Page 599 - Week 02 - Thursday, 16 February 2017

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The results speak for themselves. As part of that work, ACT Policing, through Taskforce Nemesis, has executed 131 search warrants. As of 30 October last year there have been 71 outlaw motorcycle gang members brought before the court. They were charged with a total of 217 offences. Sixty-seven per cent of those matters have received a finding of guilt.

In August the government also announced an additional $6.9 million in funding over four years to expand Taskforce Nemesis on an ongoing basis—

Mr Hanson: Point of order, Madam Speaker.


Mr Hanson: On relevance. The question was directly about what information has been received about gangs targeting Canberra, not about the activities of Taskforce Nemesis. What information have we got about gangs targeting Canberra?

MADAM SPEAKER: Thank you, Mr Hanson. I have heard reference to activity targeting gangs and that that is why they were presented before the court. Attorney-General.

MR RAMSAY: Thank you, Madam Speaker. It is important to note that we continue to work in relation to the information that is coming through and in relation to the policing. It is important to note that the way we are working is cooperatively with the police.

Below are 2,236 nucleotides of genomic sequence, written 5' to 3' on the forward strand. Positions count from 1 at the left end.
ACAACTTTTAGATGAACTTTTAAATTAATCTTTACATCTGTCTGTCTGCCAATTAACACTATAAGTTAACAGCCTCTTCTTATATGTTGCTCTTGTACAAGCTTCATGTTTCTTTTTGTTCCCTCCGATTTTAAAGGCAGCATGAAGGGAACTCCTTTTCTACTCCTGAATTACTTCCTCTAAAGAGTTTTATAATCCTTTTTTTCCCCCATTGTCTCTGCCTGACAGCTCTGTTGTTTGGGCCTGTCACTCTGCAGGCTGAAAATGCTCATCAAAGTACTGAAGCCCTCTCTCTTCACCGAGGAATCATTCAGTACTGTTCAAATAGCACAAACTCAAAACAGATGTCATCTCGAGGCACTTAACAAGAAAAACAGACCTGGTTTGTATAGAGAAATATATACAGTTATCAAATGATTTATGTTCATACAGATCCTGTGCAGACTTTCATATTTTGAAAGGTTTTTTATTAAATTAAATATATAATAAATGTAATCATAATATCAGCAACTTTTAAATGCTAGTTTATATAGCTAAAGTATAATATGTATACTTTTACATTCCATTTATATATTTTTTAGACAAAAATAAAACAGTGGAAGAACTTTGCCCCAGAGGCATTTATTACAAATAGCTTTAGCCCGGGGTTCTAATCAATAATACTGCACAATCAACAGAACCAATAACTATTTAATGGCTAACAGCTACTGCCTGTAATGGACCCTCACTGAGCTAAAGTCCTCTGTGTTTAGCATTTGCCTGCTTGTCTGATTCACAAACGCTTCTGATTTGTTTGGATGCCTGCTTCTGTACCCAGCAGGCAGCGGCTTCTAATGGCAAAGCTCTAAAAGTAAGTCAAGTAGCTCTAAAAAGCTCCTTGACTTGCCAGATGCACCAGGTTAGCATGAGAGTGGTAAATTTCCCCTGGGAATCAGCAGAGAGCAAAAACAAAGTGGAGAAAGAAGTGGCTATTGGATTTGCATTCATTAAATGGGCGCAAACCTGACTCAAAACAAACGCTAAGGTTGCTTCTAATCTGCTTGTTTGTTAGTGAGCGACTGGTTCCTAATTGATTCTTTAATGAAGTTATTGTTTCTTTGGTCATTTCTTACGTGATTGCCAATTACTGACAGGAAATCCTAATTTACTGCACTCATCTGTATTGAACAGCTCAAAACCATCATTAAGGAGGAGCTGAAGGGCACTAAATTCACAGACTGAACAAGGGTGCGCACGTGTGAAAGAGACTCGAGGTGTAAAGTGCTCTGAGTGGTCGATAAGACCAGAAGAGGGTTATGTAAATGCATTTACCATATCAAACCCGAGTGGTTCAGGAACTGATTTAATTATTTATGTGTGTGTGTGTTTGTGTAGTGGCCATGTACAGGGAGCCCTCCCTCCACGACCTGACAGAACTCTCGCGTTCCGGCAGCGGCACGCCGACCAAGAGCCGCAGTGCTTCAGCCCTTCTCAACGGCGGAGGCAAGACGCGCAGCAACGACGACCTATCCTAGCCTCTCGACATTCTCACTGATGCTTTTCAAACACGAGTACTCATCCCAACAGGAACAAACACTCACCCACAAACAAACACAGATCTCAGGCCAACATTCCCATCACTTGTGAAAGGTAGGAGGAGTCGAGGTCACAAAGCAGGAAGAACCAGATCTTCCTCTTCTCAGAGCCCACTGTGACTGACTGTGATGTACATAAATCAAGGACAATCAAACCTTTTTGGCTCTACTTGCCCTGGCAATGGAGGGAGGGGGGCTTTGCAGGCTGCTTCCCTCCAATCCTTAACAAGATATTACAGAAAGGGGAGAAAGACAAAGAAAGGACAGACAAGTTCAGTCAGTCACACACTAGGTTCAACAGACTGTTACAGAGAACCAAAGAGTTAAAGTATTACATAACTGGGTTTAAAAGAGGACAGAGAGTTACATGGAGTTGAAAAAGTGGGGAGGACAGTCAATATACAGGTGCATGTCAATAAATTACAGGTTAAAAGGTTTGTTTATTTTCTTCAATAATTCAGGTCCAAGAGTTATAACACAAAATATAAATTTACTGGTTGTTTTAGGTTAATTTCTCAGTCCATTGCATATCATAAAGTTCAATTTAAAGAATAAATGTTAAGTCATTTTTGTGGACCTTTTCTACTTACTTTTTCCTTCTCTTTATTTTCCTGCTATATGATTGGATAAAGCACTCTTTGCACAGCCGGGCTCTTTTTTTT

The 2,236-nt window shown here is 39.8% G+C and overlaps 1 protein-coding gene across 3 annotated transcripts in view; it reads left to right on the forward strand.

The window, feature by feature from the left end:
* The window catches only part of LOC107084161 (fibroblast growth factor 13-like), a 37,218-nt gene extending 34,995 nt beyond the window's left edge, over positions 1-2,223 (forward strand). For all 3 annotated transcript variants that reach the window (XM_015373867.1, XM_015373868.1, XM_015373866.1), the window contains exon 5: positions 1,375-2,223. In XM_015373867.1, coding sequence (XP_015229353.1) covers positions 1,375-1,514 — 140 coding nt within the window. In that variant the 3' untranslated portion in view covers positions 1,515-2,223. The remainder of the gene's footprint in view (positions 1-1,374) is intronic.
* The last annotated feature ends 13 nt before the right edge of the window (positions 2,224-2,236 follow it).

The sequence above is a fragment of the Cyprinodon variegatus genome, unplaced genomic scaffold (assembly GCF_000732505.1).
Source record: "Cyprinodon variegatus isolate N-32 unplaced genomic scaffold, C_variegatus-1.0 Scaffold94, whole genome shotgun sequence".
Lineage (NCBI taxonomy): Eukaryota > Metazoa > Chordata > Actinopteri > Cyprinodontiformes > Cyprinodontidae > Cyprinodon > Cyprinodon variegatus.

In respect of the anecdotal evidence that may be coming through on the gangs themselves, I think one of the important things for us to do in this area is not to repeat and reinforce communications that may be coming from the gangs themselves. What we are doing is having conversations regularly with ACT—(Time expired.)

MR COE: Attorney, what reports have you received as minister about Canberra being declared a “free for all” zone amongst bikie gangs?

MR RAMSAY: I do not recall those words being used in any of the reports that I have received.

MR HANSON: Attorney-General, what research or advice has the government received examining whether the increased bikie activity—outlaw motorcycle gang activity—is due to the lack of consorting laws in the ACT?

MR RAMSAY: I thank the shadow attorney-general for his supplementary question. We are regularly in consultation with ACT Policing. That is a key part of our work. We are hearing that, with the range of activities in the ACT, we do not see an increase in the crimes being reported. What we do see is that it is important for us to be able to respond in a range of ways to make sure that our community remains safe. We are continuing to do so, and we will continue to monitor all possible ways of ensuring that we have an effective and safe community, and an effective and safe law enforcement agency.

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